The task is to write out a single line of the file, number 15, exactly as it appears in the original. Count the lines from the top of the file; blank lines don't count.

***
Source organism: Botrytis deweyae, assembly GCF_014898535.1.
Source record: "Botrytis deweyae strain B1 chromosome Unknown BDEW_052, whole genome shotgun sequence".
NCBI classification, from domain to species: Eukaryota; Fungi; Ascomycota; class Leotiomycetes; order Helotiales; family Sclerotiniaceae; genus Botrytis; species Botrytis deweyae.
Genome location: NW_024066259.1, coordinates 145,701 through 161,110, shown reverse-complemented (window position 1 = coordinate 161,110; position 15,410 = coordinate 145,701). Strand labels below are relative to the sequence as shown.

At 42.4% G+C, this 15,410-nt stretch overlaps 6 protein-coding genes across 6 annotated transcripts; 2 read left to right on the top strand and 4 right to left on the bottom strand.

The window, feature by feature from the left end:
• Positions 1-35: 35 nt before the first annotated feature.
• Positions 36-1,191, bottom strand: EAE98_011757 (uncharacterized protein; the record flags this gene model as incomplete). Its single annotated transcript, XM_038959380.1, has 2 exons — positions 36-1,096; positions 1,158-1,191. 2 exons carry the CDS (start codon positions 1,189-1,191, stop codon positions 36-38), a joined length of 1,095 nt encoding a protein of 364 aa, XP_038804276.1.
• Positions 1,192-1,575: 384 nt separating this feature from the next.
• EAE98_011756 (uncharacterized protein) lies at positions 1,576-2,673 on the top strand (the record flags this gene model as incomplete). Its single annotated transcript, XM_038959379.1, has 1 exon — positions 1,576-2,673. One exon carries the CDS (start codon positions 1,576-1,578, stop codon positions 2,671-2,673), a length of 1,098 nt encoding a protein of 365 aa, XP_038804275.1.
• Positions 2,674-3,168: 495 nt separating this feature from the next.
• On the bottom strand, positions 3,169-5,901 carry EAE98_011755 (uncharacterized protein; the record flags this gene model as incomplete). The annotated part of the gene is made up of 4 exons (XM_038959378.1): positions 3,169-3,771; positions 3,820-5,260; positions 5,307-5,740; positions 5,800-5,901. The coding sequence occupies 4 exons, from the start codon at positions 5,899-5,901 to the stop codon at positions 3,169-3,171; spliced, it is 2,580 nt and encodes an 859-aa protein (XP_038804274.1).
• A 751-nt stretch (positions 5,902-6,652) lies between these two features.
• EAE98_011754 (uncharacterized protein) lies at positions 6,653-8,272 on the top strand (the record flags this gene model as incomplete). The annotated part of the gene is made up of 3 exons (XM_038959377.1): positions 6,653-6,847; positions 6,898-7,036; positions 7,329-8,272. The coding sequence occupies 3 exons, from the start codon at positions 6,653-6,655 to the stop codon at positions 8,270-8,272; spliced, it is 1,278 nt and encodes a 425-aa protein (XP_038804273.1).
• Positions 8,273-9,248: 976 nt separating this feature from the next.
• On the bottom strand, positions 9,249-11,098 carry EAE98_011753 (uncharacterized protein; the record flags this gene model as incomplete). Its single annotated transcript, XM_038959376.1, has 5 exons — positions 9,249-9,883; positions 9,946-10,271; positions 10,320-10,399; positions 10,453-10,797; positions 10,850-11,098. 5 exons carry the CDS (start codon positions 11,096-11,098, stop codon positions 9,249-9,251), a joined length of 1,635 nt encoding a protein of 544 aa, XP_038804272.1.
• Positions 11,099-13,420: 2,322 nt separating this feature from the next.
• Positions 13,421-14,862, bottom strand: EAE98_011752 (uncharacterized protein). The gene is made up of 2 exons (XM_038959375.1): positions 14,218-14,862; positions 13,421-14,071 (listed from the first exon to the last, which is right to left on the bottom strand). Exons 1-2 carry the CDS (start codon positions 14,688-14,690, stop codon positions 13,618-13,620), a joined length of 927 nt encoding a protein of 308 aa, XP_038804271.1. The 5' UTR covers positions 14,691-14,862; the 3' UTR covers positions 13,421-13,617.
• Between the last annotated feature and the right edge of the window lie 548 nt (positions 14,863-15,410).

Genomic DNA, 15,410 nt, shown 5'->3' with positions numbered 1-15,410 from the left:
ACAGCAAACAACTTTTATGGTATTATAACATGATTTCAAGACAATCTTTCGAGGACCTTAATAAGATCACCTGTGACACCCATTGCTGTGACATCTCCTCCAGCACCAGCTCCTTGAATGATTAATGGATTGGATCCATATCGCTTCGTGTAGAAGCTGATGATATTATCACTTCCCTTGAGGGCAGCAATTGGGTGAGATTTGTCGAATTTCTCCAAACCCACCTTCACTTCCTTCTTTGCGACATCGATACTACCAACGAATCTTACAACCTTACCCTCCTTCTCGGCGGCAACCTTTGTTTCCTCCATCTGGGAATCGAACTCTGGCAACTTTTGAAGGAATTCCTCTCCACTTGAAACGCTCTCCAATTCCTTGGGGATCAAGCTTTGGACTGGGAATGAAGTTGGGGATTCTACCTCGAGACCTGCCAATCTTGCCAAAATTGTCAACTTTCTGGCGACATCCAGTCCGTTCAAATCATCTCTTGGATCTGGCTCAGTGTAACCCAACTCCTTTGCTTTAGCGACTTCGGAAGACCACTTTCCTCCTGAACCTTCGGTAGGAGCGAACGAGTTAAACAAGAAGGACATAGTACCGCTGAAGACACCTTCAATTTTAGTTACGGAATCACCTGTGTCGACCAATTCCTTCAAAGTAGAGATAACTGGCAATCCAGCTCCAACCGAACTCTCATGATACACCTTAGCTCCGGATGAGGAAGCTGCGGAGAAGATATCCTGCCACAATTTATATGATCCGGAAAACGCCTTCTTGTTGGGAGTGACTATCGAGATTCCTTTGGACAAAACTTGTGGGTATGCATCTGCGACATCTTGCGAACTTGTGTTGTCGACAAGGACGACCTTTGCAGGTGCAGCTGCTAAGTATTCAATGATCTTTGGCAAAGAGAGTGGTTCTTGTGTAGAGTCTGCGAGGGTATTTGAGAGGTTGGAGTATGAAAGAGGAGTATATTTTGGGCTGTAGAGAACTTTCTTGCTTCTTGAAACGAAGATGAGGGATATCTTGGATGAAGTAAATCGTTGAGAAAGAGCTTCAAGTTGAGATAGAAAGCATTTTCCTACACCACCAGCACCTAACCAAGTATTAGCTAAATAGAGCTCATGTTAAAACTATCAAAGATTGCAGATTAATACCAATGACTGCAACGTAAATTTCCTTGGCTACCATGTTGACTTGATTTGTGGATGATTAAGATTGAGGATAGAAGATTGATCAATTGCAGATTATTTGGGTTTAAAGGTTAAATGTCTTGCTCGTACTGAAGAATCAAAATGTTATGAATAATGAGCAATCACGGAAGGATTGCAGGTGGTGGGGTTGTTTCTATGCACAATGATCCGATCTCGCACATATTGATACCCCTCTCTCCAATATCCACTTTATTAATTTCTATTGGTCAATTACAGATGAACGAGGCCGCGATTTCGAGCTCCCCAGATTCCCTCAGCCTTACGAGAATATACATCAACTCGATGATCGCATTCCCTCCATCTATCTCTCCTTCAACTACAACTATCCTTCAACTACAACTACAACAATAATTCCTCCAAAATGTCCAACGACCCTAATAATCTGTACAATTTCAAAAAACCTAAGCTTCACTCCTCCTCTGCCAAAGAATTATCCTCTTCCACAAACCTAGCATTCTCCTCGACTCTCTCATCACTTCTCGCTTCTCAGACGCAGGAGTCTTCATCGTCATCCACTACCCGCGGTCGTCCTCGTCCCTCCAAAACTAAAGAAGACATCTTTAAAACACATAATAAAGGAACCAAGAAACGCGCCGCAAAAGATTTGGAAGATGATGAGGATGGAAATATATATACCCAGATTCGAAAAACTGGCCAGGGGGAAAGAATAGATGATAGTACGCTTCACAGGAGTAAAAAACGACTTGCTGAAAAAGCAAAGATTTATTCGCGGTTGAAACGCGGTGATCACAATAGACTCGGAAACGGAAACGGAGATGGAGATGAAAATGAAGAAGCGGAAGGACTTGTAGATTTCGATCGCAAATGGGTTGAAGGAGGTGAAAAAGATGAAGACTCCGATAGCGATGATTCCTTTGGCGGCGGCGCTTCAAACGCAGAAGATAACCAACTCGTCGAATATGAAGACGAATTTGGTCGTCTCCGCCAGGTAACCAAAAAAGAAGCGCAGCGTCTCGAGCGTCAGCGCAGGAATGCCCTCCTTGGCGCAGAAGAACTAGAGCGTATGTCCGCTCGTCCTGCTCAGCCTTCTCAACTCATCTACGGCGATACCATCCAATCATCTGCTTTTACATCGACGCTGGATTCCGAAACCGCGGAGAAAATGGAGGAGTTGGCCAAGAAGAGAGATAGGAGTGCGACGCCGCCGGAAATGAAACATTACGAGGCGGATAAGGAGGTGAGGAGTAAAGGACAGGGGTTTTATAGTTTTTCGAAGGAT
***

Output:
• Positions 8,273-9,248: 976 nt separating this feature from the next.